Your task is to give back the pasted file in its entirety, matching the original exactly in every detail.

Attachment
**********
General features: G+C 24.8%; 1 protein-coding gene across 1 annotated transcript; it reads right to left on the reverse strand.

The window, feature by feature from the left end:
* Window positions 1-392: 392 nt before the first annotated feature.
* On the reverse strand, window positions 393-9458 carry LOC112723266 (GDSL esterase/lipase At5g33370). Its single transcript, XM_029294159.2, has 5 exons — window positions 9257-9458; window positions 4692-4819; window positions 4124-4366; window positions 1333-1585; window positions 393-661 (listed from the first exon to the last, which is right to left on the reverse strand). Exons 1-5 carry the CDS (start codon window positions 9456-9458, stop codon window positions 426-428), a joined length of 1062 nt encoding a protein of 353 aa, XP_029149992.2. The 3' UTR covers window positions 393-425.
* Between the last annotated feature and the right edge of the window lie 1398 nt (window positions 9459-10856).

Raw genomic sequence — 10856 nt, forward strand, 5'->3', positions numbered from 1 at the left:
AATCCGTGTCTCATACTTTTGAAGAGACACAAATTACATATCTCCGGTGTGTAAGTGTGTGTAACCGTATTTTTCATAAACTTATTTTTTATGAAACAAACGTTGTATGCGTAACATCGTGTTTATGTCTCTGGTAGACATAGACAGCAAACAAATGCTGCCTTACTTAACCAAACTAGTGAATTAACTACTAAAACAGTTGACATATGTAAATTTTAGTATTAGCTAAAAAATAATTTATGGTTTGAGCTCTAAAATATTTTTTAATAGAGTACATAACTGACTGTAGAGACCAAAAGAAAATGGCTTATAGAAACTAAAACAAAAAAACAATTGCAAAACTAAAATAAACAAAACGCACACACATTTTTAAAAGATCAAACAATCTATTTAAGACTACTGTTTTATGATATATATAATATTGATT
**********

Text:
General features: G+C 24.8%; 1 protein-coding gene across 1 annotated transcript; it reads right to left on the reverse strand.

The window, feature by feature from the left end:
* Window positions 1-392: 392 nt before the first annotated feature.
* On the reverse strand, window positions 393-9458 carry LOC112723266 (GDSL esterase/lipase At5g33370). Its single transcript, XM_029294159.2, has 5 exons — window positions 9257-9458; window positions 4692-4819; window positions 4124-4366; window positions 1333-1585; window positions 393-661 (listed from the first exon to the last, which is right to left on the reverse strand). Exons 1-5 carry the CDS (start codon window positions 9456-9458, stop codon window positions 426-428), a joined length of 1062 nt encoding a protein of 353 aa, XP_029149992.2. The 3' UTR covers window positions 393-425.
* Between the last annotated feature and the right edge of the window lie 1398 nt (window positions 9459-10856).

Raw genomic sequence — 10856 nt, forward strand, 5'->3', positions numbered from 1 at the left:
AATCCGTGTCTCATACTTTTGAAGAGACACAAATTACATATCTCCGGTGTGTAAGTGTGTGTAACCGTATTTTTCATAAACTTATTTTTTATGAAACAAACGTTGTATGCGTAACATCGTGTTTATGTCTCTGGTAGACATAGACAGCAAACAAATGCTGCCTTACTTAACCAAACTAGTGAATTAACTACTAAAACAGTTGACATATGTAAATTTTAGTATTAGCTAAAAAATAATTTATGGTTTGAGCTCTAAAATATTTTTTAATAGAGTACATAACTGACTGTAGAGACCAAAAGAAAATGGCTTATAGAAACTAAAACAAAAAAACAATTGCAAAACTAAAATAAACAAAACGCACACACATTTTTAAAAGATCAAACAATCTATTTAAGACTACTGTTTTATGATATATATAATATTGATT